How are ion channels regulated in pain sensing neurons?
Acid-sensing ion channels are know to bind to a whole host of molecules including PICK1, PSD-95, Lin7b, and many others. An interesting family of proteins that bind to and regulate ASICs are the Stomatin family of integral membrane proteins (Stomatin, Stomatin-like proteins 1-3). These proteins regulate ASIC channels in an isoform specific manner, largely reducing the total ASIC current. The mechanism of this reduction in current is an open question and one that we are interested in tackling.
How do the properties of ion channels change during inflammatory pain?
In response to injury, damaged tissue undergoes a complex immune reaction called inflammation. In addition to aiding in recovery, the extracellular signals associated with inflammation alter the electrical properties of nociceptive nerve terminals by directly exciting the nerve terminals (ATP, protons, 5-HT) or by sensitizing the nerve (bradykinin, prostaglandins, cytokines) through activation of membrane receptors. The mechanisms of nerve sensitization are thought to involve indirect effects on ion channels at the nerve terminals through activation of membrane receptors.
One emerging mechanism involves changes in the lipid composition of the plasma membrane through activation of membrane receptors that bind to inflammatory mediators like bradykinin or nerve growth factor. Both phosphoinositides in the membrane as well as lipid signaling molecules like diacylglycerol and arachidonic acid have been shown to alter ion channel function. The synthesis and degradation of these lipid molecules can be controlled by activation of membrane receptors. Although cell surface receptor-stimulated lipid signaling is of broad significance to biology, the molecular mechanisms by which it occurs are poorly understood.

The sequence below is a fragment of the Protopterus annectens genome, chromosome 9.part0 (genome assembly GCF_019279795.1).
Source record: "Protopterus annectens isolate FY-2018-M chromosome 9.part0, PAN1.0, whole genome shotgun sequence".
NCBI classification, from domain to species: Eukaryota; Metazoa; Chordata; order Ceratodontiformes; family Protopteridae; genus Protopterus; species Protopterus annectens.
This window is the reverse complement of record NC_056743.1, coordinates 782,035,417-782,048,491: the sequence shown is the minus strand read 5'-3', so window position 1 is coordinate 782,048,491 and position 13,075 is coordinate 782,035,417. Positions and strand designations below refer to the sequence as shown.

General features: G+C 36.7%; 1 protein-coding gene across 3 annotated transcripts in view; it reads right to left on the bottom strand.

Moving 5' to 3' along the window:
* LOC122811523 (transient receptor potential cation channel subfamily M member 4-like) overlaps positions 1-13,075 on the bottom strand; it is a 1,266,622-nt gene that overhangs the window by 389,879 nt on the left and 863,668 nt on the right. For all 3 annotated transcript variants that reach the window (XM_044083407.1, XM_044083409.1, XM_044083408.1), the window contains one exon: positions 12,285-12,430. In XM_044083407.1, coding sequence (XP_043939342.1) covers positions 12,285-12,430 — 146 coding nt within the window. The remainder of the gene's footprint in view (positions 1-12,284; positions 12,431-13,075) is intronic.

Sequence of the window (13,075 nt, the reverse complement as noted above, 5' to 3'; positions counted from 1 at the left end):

I use fluorescent biosensors and controllable phosphatases that can both monitor and alter the phosphoinositide composition of the plasma membrane. In combination with electrophysiological recordings, these tools allow me to determine the dynamics of phosphoinositide regulation in neurons as well as determine how changing phosphoinositide levels alters the properties of ion channels. On example is the voltage-sensitive phosphatase (VSP), which degrades PI(4,5)P2 in response to membrane depolarization, allows for the examination of the effect of PI(4,5)P2 on ion channel function. Above you can see that activation of the phosphatase reduces the plasma membrane level of PI(4,5)P2 which reduces the acid-sensitive ion channel current.